There are several vitamins that can help to prevent and heal bruises, as well as many different minerals, enzymes, and flavonoids. Many of these should be readily available in the form of supplements at most grocery stores, pharmacies, health-food stores, and they can also be added to your diet through dietary sources. That is, to say, in the foods you consume.
According to various studies and research, easy bruising can indicate a possible vitamin K deficiency. Vitamin K is the necessary vitamin for blood clotting, and it strengthens capillary walls which can help prevent breakage. There are topical vitamin K creams which can help to quickly heal bruises. Vitamin K can also be easily added to your diet with foods like
- Leafy greens, such as kale, chard, or spinach.
- Brussels sprouts
Vitamin C is another vitamin that helps with bruising, by working to form blood vessels, muscle cartilage, and collagen in bones. It also plays a key role in the immune system’s healing process. It follows that increasing vitamin C intake may be useful for someone who bruises easily. Vitamin C is not produced on its own by our bodies, so diet and supplementation are the only sources. Some of the most concentrated sources of vitamin C are all of the various different citrus fruits, such as oranges, tangerines, lemons, and limes. In fact, British sailors used to bring lime juice along with them on sea voyages to keep from contracting scurvy, the disease caused by vitamin C deficiency. Other foods rich in vitamin C include
- Brussels sprouts
The trace mineral zinc helps the body’s immune system work to heal injuries. It contributes to the chemical reactions that are required to regrow tissue, which obviously promotes wound healing. Legumes, seeds, nuts and shellfish are all great sources of zinc.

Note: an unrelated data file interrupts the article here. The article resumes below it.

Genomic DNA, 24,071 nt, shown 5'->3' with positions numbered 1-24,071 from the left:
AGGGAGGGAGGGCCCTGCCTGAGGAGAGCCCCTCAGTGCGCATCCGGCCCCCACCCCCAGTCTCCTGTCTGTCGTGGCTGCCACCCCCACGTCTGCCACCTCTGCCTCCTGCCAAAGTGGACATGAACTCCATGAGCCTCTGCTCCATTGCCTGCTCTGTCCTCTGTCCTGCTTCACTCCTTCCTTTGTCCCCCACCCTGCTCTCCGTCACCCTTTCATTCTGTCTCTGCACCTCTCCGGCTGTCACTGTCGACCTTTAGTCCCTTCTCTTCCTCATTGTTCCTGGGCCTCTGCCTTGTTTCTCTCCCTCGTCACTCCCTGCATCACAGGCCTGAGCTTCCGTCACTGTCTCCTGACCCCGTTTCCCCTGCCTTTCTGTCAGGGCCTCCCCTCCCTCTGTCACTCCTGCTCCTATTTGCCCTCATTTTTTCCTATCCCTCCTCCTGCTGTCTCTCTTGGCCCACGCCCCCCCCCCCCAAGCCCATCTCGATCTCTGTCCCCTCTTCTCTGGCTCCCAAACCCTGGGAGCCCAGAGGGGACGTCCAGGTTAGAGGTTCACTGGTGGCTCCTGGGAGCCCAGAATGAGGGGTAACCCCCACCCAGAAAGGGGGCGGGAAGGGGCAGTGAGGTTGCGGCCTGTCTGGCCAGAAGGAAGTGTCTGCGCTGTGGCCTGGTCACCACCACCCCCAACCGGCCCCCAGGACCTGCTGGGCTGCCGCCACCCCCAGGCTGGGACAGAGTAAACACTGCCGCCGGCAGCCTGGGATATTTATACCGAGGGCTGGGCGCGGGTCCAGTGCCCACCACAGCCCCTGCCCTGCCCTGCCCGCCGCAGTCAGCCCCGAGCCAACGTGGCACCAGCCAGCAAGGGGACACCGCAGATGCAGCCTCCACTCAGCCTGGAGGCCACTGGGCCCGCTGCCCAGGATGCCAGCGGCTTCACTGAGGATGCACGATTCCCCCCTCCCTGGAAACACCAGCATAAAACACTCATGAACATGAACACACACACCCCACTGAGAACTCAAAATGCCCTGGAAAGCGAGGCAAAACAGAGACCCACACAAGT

The enzyme bromelain, which is found in pineapple, is believed to have anti-inflammatory properties. When applied to skin in the form of a cream, lotion, or ointment, it may help to reduce swelling and bruising. Quercetin, a natural flavonoid that occurs naturally in certain fruits, is another potential anti-inflammatory, usually found in anti-bruising creams alongside bromelain and vitamin K.
Other nutritional sources, like proteins, can also help prevent and reduce bruising by strengthening capillaries. Lean sources of protein, like poultry, fish, and soy, can provide the proteins without the downsides of high cholesterol and saturated fats that you find in red meat or dairy.
Another natural way to prevent bruising is mechanically. While the RICE technique (Rest, Ice, Compression, and Elevation) is typically employed in treating strains and sprains, it can also work for healing bruises.
Rest and relaxation is one of the best things that you can do to promote healing. The less you move about, the more your body can focus on healing. Ice should be applied to the injury immediately after it occurs, and then up to twenty minutes each hour after bruising sets in. The cooling reduces blood flow to the injured tissue, which can reduce the inflammation causing a visible bruise. Compression prevents blood from leaking into the injured area, and elevation allows fluid to drain away from the affected area.